Bennet: $26 Million in Recovery Act Funding for Health IT Investment, Health Sector Job Training Will Help Improve Care in Colorado

Colorado Regional Health Information Organization to Receive $21 Million HHS Grant for State's Health IT Initiatives

Otero Junior College to Receive $5 Million Labor Grant for Nursing Training

Denver, CO - Michael Bennet, U.S. Senator for Colorado, today announced more than $26 million in Recovery Act grants to advance the use of health information technology (IT) in Colorado to ensure better care for patients and boost training initiatives to prepare Coloradans for jobs in the health care sector.

The Colorado Regional Health Information Organization will receive two grants totaling more than $21 million from the Department of Health and Human Services (HHS) to build capacity and enable widespread meaningful use of health IT and improve patient care in Colorado.

Additionally, Otero Junior College in La Junta will receive nearly $5 million from the Department of Labor (DOL) for nursing training programs to prepare people for health sector jobs, which will help meet the growing demand for health workers, particularly in rural areas.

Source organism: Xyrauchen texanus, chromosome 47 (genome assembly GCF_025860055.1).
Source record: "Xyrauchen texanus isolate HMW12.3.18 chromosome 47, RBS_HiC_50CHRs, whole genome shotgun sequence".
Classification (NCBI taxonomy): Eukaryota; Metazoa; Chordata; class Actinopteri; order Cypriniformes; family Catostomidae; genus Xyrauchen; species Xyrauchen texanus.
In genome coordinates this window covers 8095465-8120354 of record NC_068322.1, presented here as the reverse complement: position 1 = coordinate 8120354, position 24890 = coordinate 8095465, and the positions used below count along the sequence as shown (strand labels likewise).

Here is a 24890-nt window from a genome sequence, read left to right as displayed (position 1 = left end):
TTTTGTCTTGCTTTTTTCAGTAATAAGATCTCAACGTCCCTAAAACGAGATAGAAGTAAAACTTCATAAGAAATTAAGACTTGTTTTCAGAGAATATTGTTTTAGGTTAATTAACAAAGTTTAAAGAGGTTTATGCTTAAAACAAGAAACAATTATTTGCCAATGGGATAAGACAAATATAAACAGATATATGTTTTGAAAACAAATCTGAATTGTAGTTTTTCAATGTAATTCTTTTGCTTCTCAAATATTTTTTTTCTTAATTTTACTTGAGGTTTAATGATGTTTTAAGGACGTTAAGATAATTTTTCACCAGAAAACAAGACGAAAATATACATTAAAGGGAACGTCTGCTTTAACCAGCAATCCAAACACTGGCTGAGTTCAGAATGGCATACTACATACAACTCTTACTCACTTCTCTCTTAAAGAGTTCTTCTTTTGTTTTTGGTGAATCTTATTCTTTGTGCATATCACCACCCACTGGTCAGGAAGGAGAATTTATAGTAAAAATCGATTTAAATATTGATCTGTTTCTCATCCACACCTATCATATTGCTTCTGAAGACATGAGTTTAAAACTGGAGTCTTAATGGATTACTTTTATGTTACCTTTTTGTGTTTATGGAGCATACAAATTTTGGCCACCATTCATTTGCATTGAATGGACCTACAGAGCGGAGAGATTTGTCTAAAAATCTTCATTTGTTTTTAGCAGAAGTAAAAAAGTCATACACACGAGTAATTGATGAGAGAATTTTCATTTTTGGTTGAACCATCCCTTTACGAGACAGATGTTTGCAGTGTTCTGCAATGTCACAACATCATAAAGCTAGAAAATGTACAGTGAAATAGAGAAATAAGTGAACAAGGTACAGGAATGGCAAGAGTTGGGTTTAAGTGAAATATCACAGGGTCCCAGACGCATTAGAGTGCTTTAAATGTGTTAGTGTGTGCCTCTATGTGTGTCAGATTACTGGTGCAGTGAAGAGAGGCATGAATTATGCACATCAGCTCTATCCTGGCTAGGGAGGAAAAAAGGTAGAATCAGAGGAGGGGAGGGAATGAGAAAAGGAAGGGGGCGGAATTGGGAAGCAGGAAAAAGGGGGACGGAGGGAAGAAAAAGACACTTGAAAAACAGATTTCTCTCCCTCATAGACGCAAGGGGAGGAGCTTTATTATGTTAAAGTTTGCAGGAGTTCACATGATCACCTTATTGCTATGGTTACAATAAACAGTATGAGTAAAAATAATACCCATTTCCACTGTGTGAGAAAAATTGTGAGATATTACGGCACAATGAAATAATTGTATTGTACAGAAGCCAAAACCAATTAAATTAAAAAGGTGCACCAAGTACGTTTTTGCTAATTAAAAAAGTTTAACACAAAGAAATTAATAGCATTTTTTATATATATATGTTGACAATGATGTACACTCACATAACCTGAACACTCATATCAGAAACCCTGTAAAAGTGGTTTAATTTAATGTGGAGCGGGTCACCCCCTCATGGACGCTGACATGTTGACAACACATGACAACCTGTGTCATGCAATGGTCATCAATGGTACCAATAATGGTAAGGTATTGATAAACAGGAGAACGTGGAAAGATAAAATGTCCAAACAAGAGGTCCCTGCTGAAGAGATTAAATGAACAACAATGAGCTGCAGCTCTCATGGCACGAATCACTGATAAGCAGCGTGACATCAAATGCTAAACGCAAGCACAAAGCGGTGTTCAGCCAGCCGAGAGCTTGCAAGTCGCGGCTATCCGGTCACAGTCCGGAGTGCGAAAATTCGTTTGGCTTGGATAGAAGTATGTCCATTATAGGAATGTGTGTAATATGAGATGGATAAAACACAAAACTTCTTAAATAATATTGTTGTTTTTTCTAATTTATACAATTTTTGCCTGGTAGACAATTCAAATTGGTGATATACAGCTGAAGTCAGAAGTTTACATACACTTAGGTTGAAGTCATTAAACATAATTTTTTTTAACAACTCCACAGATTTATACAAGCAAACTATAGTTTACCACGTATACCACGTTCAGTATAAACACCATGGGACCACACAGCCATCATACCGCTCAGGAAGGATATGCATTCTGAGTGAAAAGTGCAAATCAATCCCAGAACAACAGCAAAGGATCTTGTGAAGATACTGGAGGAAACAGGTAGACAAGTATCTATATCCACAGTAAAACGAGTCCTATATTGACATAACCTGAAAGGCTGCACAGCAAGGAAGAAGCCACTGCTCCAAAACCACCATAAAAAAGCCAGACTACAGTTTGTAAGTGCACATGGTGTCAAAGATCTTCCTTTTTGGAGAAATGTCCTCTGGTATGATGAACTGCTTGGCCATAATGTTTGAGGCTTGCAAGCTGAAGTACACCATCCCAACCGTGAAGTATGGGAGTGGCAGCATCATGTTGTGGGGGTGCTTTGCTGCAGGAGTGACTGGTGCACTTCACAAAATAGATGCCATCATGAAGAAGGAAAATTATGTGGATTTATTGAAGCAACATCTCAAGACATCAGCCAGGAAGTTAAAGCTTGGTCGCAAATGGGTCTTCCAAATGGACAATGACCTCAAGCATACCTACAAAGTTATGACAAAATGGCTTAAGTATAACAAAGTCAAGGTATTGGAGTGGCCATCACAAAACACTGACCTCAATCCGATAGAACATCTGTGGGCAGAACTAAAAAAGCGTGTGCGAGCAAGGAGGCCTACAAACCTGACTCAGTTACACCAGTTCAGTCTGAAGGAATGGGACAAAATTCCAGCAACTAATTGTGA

The $21 million in HHS Recovery Act funding will boost state efforts to facilitate health information exchange (HIE) at the state level and to develop regional extension centers that will aid health professionals as they work to implement and use health IT.

"When doctors have access to better information about their patients, they provide better care," said Bennet. "Building a state-wide network so health care organizations and providers can ‘talk' to each other will provide better, more effective care for Coloradans across the state."

The $5 million in funding for Otero Junior College is part of the Department of Labor's Employment and Training Administration (ETA) efforts to address current and forecasted workforce shortages, and provide workers with paths to career enhancing opportunities in high growth or emerging industries as defined within the context of state or regional economies.

"People in rural Colorado aren't getting the health care they need because they're just simply aren't enough doctors and nurses available to provide them basic care," said Bennet. "Coloradans deserve better, and this funding will help meet this challenge, while preparing people for new, good-paying jobs that will allow them to serve their communities."

As many industries suffer lay-offs and job losses, the health care industry remains a critical driver in regional economies across the nation. Employment growth in the health care sector will be driven by significant increases in demand for health care and assistance because of an aging population and longer life expectancies.

These investments will prepare participants for employment in industries that are being transformed by technology and innovation requiring new skill sets, or are projected to add substantial numbers of new jobs to the economy.